Journal Article

Identification of Three Mutations and Associated Haplotypes in the Protoporphyrinogen Oxidase Gene in South African Families with Variegate Porphyria

Louise Warnich, Maritha J. Kotze, Ilse M. Groenewald, Johannes Z. Groenewald, Maléne G. van Brakel, Carel J. van Heerden, J. Nico P. de Villiers, Wim J. M. van de Ven, Eric F.P.M. Schoenmakers, Shigeru Taketani and Andries E. Retief

in Human Molecular Genetics

Volume 5, issue 7, pages 981-984
Published in print July 1996 | ISSN: 0964-6906
Published online July 1996 | e-ISSN: 1460-2083 | DOI: http://dx.doi.org/10.1093/hmg/5.7.981
Identification of Three Mutations and Associated Haplotypes in the Protoporphyrinogen Oxidase Gene in South African Families with Variegate Porphyria

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Mutation analysis of genomic DNA samples obtained from 17 unrelated South African patients with variegate porphyria (VP) revealed three novel missense mutations in the protoporphyrinogen oxidase (PPOX) gene. A common C to T transition at nucleotide position 452 (R59W) was identified in 15 of the patients analysed, while base changes at positions 336 (H20P) and 779 (R168C) were identified in the remaining two patients. Using protein analysis software we were able to predict that all three mutations have a similar biophysical effect on the protein, being the disturbance of amphiphatic regions within the protein, which might result in misfolding of the protein. Mutation R59W, identified in the majority of South African VP families, was shown to create a StyI restriction site, while mutation R168C would abolish a DsaI restriction site in genomic DNA of affected individuals. As 100% of the index patients analysed were molecularly characterized, the combined use of restriction enzyme and single-strand conformation polymorphism (SSCP) analysis now allows a rapid and accurate diagnosis of VP in South Africa. Mutation R59W was furthermore shown to be in association with one of four potential haplotypes defined by two newly described polymorphisms in exon 1 of the PPOX gene. Our molecular data thus strongly support the founder hypothesis for VP in South Africa.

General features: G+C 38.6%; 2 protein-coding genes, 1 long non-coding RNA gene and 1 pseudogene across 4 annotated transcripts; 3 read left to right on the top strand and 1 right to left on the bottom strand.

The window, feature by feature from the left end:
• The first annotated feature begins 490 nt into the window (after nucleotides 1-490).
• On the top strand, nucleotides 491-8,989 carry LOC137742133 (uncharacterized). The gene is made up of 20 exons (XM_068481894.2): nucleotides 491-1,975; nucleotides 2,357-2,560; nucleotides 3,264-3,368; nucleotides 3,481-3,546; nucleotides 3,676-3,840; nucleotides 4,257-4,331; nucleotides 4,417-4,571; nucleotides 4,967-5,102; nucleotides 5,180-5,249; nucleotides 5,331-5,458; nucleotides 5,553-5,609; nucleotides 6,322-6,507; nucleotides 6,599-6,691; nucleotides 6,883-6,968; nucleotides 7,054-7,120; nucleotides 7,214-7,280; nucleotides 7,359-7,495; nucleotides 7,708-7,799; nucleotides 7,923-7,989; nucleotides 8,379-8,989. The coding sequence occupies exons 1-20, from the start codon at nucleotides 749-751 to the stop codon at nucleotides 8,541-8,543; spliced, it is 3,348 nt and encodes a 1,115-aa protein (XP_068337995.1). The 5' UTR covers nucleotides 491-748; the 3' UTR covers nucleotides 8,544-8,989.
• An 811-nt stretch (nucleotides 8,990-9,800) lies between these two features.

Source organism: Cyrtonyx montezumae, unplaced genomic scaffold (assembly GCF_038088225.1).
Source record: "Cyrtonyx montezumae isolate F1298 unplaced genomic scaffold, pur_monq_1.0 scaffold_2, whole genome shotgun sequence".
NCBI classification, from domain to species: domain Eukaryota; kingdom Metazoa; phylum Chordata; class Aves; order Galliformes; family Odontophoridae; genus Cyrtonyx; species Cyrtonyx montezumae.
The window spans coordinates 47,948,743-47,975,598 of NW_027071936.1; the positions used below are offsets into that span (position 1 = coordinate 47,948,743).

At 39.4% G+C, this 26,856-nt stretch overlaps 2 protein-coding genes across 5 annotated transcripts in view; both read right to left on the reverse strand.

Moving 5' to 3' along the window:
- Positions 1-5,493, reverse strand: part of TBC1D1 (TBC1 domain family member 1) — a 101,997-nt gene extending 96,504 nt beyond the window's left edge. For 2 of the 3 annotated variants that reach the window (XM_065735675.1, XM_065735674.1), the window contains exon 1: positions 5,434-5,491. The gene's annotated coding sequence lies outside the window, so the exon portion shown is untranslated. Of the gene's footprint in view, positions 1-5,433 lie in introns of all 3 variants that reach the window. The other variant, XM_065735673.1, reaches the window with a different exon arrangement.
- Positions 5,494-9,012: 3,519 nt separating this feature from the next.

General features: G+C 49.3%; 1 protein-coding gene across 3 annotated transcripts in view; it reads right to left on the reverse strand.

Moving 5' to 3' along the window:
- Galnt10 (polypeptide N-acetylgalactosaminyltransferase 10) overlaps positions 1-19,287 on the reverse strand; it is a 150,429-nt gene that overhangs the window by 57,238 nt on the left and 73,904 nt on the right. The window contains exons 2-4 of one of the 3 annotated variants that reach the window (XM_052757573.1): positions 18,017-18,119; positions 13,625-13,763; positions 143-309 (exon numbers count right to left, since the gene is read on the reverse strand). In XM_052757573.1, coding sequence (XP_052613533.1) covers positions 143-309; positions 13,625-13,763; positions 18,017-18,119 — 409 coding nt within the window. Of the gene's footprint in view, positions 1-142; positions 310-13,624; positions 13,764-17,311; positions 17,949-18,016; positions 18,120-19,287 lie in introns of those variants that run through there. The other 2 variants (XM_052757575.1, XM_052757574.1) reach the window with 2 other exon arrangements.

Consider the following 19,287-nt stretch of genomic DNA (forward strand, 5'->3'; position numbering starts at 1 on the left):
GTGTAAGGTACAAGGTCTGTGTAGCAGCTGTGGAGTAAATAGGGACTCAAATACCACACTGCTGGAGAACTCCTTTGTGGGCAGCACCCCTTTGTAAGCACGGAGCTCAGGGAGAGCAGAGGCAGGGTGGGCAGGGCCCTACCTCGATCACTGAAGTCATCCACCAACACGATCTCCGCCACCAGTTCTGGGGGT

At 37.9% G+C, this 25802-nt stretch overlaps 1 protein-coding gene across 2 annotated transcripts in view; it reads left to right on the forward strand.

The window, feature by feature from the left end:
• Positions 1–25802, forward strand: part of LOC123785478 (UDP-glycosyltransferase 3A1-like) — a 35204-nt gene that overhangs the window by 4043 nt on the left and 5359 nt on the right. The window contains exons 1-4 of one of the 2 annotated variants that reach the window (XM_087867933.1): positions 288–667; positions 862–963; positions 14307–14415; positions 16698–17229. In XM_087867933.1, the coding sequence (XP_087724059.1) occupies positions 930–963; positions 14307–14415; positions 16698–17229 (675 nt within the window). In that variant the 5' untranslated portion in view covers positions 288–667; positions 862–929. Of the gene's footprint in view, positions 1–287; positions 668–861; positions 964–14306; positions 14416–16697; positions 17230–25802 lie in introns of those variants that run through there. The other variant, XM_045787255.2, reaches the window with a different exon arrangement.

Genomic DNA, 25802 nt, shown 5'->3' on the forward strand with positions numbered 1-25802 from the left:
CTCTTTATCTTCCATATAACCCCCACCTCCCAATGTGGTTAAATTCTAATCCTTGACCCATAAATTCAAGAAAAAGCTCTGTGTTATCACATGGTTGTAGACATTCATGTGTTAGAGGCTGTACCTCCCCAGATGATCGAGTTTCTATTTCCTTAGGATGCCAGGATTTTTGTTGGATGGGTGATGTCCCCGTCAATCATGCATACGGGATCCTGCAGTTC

Journal Article.  2468 words.  Illustrated.

Subjects: Genetics and Genomics

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